President Trump says not involved with keeping McCain ship out of view during Japan visit
President Donald Trump and his acting defense secretary distanced themselves Thursday from an order to keep a warship named for the late Sen. John McCain, a Trump thorn, out of sight during the commander in chief's recent visit to Japan.
The Pentagon's acting chief, Patrick Shanahan, said he never authorized attempts to make sure Trump would not see the USS John S. McCain at its homeport in Japan and would have his chief of staff investigate. Trump said he was not involved in the matter.
Trump, who long feuded with McCain , told reporters at the White House that he "was not a big fan" of Arizona Republican and onetime presidential nominee "in any way, shape or form." But, Trump added, "I would never do a thing like that."
"Now, somebody did it because they thought I didn't like him, OK? And they were well-meaning, I will say," he said, while insisting he was kept in the dark.
The order that a Navy destroyer be kept out of sight reflected what appeared to be an extraordinary White House effort to avoid offending an unpredictable president known for holding a grudge, including a particularly bitter one against McCain.
Three U.S. officials confirmed to The Associated Press that the White House told the Navy to keep the warship named for McCain out of Trump's sight during Trump's visit Tuesday to a base outside of Tokyo.
The Wall Street Journal first reported that a U.S. Indo-Pacific Command official wrote an email to Navy and Air Force officials about Trump's Memorial Day weekend visit, including instructions for preparations for the USS Wasp, where he was to speak.
"USS John McCain needs to be out of sight," according to the email, obtained by the Journal and whose existence was confirmed to the AP by the three U.S. officials. They spoke on the condition of anonymity because they were not authorized to discuss private email correspondence.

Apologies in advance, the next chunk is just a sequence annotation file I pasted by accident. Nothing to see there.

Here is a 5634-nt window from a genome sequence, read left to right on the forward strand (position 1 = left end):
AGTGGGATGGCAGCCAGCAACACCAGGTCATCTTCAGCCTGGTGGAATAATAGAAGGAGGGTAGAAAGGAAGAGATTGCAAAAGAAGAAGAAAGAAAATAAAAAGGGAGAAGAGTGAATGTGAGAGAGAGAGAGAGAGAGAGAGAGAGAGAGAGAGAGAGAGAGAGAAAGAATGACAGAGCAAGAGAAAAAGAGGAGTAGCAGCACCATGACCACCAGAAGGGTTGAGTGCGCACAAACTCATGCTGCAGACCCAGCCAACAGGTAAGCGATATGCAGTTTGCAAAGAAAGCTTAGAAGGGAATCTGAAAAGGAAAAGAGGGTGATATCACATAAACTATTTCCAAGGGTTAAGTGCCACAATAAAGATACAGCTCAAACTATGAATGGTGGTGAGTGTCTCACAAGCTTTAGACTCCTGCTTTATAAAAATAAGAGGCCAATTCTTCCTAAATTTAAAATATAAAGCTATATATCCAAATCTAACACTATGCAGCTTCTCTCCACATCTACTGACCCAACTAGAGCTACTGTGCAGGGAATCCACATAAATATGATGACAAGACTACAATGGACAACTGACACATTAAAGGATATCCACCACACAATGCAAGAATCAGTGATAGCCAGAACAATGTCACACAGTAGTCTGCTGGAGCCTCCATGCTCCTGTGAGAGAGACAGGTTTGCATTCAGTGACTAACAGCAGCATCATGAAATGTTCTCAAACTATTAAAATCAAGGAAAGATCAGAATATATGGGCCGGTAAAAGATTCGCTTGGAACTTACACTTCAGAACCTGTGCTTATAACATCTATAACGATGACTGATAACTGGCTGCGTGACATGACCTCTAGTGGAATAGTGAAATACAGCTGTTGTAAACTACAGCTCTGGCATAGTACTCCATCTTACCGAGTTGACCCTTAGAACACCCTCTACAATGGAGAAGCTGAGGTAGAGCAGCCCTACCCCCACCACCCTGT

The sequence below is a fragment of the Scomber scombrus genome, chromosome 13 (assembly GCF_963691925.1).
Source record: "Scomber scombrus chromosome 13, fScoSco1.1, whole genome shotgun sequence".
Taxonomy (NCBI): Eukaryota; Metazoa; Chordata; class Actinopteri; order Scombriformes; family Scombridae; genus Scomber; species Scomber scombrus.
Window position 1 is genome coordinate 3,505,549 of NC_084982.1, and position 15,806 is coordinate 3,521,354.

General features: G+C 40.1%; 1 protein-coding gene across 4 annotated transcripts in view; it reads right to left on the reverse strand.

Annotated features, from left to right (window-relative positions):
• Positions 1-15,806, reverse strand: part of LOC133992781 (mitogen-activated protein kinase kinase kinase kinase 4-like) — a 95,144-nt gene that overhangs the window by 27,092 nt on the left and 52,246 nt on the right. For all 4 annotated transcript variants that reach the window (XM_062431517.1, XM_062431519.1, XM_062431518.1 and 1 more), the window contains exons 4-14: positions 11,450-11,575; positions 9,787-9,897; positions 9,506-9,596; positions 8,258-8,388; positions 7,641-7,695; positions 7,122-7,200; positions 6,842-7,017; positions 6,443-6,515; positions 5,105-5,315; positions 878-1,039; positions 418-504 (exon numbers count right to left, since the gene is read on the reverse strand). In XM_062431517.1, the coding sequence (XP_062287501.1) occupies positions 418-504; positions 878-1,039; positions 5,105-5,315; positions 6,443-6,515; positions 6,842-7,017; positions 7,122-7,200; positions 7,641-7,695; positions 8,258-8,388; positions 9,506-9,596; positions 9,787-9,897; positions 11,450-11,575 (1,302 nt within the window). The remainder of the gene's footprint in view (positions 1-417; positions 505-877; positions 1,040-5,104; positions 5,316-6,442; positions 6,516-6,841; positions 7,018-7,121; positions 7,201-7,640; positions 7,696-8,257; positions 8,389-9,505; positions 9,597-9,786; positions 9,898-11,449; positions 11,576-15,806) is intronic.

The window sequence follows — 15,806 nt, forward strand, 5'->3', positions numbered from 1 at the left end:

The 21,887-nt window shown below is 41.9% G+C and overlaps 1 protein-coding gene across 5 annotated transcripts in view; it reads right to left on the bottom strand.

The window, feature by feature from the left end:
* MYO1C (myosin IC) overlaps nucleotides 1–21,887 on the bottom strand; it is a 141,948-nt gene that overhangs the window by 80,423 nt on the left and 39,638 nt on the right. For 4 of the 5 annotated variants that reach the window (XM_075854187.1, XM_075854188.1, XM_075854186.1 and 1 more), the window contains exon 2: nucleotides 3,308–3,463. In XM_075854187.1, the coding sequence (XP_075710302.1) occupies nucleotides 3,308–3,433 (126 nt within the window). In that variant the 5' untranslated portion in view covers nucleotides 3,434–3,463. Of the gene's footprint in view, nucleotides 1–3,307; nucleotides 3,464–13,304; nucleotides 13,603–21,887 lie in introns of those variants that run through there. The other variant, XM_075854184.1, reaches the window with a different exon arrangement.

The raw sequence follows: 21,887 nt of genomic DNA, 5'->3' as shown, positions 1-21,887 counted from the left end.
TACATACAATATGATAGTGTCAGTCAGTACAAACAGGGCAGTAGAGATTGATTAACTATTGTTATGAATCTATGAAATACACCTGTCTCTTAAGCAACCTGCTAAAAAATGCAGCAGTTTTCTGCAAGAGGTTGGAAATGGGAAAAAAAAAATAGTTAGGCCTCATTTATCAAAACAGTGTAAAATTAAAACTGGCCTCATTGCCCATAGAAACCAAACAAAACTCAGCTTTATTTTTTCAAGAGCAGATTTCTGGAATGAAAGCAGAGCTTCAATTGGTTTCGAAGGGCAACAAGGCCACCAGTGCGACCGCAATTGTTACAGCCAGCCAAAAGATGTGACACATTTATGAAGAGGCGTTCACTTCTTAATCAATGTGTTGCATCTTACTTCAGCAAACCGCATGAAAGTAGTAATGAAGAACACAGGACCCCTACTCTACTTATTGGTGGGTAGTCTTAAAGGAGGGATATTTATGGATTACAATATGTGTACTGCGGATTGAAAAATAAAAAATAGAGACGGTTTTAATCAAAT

When a Navy commander expressed surprise at the instruction, the U.S. Indo-Pacific Command official answered, "First I heard of it as well," the Journal reported. The official said he would talk to the White House Military Office to get more information about the directive, the newspaper reported.
Trump tweeted late Wednesday that he "was not informed about anything having to do with the Navy Ship USS John S. McCain during my recent visit to Japan."
Still, he added Thursday that he "was very, very angry with McCain because he killed health care. I was not a big fan of John McCain in any way, shape or form."
As a senator, McCain broke with the president in key areas. He incensed Trump with his thumbs-down vote foiling the effort to repeal President Barack Obama's health care law. Trump also mocked McCain's military service, which included years of imprisonment and torture during the Vietnam War.
The warship, commissioned in 1994, was originally named for the senator's father and grandfather, both Navy admirals named John Sidney McCain. Last year, the Navy rededicated the ship to honor the senator as well.
Shanahan told reporters in Jakarta, Indonesia, on Thursday that he had been unaware of the request about the USS John S. McCain.
"I never authorized, I never approved any action around the movement or activities regarding that ship," Shanahan said. He said the military "needs to do their job" and stay out of politics.